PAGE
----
Chapter 1 - A strange encounter
Bad Kissingen, Bavaria
Be wary of love.
It creeps up on you slowly, like a lazy, half-gorged python.
Only once you let it get close, let its smooth tongue caress your hungry skin,
it will grow voracious and constrict your naked throat with its murderous embrace.
Annaliese shook her head to get the gruesome nursery rhyme out of her mind, as she rushed along the half-timbered houses of the high street rising from a quilt of morning mist.
Today was not the day to get dragged down by her mother’s ancient warnings about the perils of love. Her heart had drummed a fast dance ever since she opened her eyes this morning. Today she would finally get her pay rise, her ticket out of her father’s hut on the bad side of Mount Zuckerhut.
Bells chimed as the door of the old bakery swung open. The scent of freshly baked bread and roast coffee made her knees buckle. But she had no time for breakfast—if she was late today, Rotunda would stall the promotion again.
She allowed herself a quick glance at the famous mural adorning the bakery walls. A first ray of sunlight reddened the cheeks of a chubby farm girl as she presented the king with her heavenly pastries until, at the other end of the wall, the golden-haired king spited traditions and made this talented commoner his queen.
Warmth spread through Annaliese. Maybe there was hope yet—even for her.
A squatty, dark brute of a man stepped out onto the high street.
She stopped short and held her breath. She had almost trampled onto the polished Italian leather shoes of the Head of the Bad Kissingen Savings Bank.
“Hey, Sepp.” She couldn’t help the hopeful tone in her voice.
He busied himself with his oversized umbrella and maneuvered around her, eyes riveted on the ground.
Heat rose to her cheeks. Was it possible that, at 39, she had completely slipped under the radar of love and right into spinsterhood, now only heading towards a sad and lonely death?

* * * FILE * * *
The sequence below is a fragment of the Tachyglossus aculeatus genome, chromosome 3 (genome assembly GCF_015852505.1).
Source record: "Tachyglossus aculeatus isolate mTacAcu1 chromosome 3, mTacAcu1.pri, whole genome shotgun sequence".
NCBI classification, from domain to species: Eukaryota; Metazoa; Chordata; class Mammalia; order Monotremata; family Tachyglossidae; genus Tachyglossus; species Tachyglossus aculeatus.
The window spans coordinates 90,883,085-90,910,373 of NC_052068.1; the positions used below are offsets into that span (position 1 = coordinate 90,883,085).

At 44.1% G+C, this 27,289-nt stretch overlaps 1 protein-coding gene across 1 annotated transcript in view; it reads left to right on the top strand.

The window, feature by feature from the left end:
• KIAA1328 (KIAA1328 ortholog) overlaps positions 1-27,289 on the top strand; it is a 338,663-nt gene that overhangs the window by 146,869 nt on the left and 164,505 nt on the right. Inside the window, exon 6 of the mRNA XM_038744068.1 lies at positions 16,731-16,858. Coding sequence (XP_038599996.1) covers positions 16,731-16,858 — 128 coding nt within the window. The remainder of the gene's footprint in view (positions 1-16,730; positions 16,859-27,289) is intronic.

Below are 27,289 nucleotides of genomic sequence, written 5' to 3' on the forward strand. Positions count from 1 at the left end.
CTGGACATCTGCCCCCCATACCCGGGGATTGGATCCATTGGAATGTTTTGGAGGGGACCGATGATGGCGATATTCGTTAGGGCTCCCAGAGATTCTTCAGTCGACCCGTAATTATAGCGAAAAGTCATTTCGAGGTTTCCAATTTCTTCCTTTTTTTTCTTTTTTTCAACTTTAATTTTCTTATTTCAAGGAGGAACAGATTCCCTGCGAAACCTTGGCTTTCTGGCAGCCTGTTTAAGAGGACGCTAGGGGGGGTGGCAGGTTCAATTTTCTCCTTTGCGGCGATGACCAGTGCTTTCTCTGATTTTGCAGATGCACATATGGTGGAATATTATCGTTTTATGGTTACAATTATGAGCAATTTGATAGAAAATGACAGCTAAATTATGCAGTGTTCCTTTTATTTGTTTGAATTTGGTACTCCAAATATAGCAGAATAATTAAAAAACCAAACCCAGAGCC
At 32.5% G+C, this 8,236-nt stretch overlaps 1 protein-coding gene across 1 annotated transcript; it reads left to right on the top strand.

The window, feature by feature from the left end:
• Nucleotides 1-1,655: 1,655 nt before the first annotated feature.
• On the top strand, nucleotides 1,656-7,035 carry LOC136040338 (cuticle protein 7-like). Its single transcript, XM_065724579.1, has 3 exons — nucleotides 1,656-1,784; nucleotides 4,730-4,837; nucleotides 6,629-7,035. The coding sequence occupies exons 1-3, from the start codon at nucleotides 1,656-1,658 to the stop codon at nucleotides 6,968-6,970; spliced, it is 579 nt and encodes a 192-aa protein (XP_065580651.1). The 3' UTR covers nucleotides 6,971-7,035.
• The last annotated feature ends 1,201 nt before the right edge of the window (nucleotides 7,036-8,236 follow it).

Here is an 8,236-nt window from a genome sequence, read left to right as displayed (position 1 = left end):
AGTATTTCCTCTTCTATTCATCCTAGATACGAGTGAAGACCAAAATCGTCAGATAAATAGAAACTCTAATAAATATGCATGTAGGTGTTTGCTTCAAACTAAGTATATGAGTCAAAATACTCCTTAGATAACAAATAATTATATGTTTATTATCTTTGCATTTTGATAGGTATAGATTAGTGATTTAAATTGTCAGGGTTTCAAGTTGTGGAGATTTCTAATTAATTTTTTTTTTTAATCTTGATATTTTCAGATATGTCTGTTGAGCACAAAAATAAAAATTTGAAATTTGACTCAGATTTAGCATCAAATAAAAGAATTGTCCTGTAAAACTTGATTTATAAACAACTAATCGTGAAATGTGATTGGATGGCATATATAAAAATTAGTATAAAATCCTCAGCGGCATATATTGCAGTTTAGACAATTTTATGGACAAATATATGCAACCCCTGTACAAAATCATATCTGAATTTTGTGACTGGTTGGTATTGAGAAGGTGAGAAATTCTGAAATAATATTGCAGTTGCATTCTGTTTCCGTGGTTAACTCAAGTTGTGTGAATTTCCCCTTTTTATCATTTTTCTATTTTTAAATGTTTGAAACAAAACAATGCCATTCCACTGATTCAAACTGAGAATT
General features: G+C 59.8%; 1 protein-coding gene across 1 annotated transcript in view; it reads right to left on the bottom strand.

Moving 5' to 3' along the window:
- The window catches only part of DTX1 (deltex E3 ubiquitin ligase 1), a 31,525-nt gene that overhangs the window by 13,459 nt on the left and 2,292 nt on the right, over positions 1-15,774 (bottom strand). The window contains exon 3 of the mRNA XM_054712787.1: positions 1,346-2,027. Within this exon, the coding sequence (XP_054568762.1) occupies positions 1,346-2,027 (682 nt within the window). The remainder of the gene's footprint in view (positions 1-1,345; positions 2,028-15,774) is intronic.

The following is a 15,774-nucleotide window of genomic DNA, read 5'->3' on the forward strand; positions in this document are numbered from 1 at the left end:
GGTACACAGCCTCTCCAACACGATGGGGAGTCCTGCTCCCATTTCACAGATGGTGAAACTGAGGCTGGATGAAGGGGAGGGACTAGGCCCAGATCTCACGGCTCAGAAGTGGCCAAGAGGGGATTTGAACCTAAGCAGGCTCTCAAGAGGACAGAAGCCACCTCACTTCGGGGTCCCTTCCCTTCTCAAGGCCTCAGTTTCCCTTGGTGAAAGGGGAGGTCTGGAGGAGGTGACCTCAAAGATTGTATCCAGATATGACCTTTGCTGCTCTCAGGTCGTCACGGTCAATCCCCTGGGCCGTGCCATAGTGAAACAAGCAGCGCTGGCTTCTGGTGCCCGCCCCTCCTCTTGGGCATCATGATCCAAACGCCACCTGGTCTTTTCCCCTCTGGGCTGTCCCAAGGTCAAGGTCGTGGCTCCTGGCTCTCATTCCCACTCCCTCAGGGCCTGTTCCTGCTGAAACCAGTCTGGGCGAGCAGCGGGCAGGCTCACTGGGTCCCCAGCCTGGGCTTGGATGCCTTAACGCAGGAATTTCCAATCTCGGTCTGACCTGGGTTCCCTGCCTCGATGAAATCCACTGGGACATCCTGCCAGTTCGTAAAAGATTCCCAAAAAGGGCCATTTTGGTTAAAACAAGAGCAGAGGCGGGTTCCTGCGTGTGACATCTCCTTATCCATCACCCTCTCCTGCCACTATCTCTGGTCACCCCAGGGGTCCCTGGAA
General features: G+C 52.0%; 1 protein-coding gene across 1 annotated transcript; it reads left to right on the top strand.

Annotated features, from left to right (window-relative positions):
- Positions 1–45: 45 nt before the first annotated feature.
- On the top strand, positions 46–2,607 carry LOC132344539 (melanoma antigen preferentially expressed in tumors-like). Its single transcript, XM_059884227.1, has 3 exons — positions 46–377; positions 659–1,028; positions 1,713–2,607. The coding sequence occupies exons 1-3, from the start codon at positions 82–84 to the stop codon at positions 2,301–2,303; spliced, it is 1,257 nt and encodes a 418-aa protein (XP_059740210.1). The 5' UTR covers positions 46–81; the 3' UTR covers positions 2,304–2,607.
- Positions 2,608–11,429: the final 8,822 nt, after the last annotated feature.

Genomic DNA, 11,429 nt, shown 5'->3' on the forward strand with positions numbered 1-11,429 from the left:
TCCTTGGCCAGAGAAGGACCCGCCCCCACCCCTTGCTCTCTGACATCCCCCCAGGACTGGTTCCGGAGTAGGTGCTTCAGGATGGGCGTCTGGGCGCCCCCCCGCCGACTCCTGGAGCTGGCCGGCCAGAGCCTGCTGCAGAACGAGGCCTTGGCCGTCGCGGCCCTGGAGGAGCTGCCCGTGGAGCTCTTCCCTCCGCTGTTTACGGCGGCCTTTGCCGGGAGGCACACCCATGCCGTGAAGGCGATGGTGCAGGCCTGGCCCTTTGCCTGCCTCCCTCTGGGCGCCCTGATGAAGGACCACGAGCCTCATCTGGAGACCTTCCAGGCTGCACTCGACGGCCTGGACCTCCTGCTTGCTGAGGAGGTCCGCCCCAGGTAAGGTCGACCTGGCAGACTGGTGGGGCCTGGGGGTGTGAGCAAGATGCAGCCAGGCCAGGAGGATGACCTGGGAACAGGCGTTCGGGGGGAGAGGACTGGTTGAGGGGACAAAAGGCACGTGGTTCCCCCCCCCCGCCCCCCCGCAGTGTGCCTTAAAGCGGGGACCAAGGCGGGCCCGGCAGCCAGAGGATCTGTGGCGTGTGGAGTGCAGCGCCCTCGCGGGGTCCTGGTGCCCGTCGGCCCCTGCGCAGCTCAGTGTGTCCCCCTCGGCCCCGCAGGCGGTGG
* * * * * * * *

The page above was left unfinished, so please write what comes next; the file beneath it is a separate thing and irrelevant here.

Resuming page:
No. She tore into the fog rising from the earth of the Black Forest, leaves squishing under her laced-up boots. She was on an amazing upward trajectory and would soon be a respected Associate Director at the Bad Kissingen Waterworks. And maybe the confidence of her new position would finally rid her of the invisible curse that seemed to propel men away from her.
By the time the bombastic water treatment facility peeked through the maples, her breath came in bursts, and stitches jabbed between her ribs.
At least she was only three minutes late, so far.
She hurried on towards the building’s symmetrical white facade that curved backwards underneath the red tree crowns like a denture in a gummy smile. Only the megalomaniac years of World War II could have produced this unnecessarily intimidating colossus.
But despite the building’s dark history, her stomach fluttered every time she neared the waterworks. Being amongst people always awakened that buried glimmer of hope that her life could still somehow, magically, turn around.
She pushed open the tall doors, seemingly built for giants. You invariably felt small and less responsible in the grand marble-studded entry hall. Just a little cog in the big machine of the town’s water quality.
Though she would become a slightly bigger cog today. Her heart expanded.
To thwart Rotunda’s wrath for now being a full six minutes late, she resorted to her usual maneuver: she bypassed her desk and stepped straight through a tunnel-like entrance towards her first chemical test.